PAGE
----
How abundant are the topics of our praise! Who can reach the heights--who can fathom the depths--who can measure the infinitudes of the incommunicable name, Jehovah! This tells His glory as the cause of His own being, as the giver of life to all who live. Above the heaven of heavens He sits, thus surpassing all thoughts of glory. We cannot praise Him according to His greatness, but let us praise Him according to our abilities. But though He is thus infinitely great, He condescends to look in pity on the feeblest and weakest of our race; He supplies parental support to poor orphans; He does not permit the widow to be oppressed; He causes the inmates of the house to rejoice in happy fellowship, and mutually to supply each other's need; He delivers from captivity those who have been bound with fetters, and leads forth His people from Egyptian bondage.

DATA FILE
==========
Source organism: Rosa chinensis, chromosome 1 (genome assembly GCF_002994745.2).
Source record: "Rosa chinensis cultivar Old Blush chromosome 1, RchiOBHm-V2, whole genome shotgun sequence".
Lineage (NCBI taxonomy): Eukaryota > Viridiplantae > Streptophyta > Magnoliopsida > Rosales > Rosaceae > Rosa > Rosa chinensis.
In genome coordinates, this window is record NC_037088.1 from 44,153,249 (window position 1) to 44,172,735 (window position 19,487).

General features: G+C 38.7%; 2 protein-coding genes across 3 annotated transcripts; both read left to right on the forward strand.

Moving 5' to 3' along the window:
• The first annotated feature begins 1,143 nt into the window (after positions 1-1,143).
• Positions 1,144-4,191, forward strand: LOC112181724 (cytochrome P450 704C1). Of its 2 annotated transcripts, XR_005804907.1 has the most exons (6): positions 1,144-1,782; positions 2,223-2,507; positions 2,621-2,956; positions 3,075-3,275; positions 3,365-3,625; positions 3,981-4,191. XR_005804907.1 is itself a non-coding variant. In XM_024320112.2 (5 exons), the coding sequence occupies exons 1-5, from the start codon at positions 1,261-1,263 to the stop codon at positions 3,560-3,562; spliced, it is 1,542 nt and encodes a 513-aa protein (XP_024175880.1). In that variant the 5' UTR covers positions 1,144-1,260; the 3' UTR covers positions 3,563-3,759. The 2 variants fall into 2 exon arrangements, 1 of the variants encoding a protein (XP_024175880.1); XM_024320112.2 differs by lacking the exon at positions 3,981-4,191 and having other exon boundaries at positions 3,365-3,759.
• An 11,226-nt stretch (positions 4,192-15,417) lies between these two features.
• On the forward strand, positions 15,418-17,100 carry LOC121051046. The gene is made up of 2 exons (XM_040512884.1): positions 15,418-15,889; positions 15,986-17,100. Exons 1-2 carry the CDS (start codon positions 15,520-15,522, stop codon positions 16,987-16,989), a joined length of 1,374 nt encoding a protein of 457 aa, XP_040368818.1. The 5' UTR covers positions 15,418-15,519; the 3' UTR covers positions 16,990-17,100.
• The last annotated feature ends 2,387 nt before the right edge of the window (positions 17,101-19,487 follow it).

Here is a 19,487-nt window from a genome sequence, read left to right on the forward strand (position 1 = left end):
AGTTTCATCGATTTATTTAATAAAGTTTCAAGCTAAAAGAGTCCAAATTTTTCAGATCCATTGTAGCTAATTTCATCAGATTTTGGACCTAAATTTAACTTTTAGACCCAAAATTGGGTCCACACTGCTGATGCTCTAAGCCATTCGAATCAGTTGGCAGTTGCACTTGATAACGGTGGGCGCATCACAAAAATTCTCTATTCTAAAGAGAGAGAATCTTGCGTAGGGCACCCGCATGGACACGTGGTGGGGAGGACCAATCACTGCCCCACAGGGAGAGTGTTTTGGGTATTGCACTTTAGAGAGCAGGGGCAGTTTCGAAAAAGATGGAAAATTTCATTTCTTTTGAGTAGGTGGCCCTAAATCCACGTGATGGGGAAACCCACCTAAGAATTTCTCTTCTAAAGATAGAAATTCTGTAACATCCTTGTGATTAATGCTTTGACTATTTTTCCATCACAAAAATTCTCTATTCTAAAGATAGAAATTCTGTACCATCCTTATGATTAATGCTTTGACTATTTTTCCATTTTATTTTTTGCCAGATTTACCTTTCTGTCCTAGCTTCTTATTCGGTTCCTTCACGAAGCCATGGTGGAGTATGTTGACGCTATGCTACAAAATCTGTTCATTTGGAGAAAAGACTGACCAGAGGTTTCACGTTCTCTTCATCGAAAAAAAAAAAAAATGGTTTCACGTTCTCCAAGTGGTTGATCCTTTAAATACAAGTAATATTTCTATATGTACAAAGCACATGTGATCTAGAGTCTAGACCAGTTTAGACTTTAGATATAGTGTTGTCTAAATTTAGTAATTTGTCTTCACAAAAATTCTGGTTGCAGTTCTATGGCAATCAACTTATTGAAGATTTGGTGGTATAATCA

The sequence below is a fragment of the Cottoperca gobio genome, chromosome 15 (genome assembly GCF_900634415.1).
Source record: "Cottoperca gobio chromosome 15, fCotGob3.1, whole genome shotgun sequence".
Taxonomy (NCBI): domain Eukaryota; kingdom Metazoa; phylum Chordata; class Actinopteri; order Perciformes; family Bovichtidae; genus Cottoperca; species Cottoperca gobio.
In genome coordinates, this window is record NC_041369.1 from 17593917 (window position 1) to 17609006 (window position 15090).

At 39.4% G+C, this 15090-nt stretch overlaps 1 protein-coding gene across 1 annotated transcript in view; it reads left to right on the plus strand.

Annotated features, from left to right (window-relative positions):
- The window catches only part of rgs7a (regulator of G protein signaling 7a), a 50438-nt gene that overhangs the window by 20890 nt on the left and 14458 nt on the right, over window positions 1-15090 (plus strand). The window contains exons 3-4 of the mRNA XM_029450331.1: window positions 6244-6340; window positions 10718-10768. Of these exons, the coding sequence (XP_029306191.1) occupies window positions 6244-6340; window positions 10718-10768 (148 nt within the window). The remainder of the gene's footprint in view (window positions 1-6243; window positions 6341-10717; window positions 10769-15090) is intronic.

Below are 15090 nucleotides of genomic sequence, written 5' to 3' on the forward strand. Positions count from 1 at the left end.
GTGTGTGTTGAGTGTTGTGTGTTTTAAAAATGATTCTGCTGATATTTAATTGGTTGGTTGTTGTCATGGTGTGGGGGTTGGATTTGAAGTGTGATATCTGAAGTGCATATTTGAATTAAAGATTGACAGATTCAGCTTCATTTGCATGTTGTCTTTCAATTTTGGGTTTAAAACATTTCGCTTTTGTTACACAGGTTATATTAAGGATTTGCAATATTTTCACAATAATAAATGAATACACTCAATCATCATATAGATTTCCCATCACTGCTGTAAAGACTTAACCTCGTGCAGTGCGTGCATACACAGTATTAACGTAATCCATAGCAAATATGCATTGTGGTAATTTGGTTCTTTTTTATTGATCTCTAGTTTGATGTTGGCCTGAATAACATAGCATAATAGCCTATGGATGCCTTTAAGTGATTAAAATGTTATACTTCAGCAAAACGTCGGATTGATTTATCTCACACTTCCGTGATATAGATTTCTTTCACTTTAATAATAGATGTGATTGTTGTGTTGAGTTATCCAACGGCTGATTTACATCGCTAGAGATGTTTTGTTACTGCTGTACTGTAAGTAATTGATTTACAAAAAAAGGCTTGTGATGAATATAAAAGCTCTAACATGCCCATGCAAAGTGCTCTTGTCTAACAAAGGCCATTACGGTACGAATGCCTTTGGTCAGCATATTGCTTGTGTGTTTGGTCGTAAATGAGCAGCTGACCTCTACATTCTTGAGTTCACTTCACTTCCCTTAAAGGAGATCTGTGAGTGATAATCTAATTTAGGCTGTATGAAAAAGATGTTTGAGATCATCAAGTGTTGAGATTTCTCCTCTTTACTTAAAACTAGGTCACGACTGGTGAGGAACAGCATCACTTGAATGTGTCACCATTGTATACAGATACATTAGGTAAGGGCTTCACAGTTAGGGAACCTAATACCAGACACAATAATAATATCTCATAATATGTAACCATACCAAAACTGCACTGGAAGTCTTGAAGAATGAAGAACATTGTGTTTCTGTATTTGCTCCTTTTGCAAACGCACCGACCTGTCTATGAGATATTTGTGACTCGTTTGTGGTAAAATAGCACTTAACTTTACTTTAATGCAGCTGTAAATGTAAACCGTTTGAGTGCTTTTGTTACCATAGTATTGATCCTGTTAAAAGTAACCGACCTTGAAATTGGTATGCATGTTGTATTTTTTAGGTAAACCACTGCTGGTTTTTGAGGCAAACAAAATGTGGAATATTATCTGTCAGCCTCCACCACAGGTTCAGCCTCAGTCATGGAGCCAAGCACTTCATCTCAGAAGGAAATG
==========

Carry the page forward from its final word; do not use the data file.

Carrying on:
7-8. "O God, when You went forth before Your people, when You marched through the wilderness; the earth shook, the heavens also dropped at the presence of God; even Sinai itself was moved at the presence of God, the God of Israel."

      It is faith's happy exercise to fly back and ponder all God's gracious dealings from the birth of time. On all there is inscribed the evidence of His gracious care. All His attributes are manifested planning and executing mercies for His people. In the work past we have assurance of His present care and of His never-failing providence. He who loved the fathers of our family still loves with the same love, and will love forever. The Psalmist reverts to God's wondrous goodness as He preceded His people through the wilderness. The redemption from Egypt's bondage is a pledge of our redemption from the captivity of sin and Satan. The awesome marvels displayed on Sinai, when the Mount trembled, and terror shook all hearts, teach us to this day to regard with awe the majesty of our God.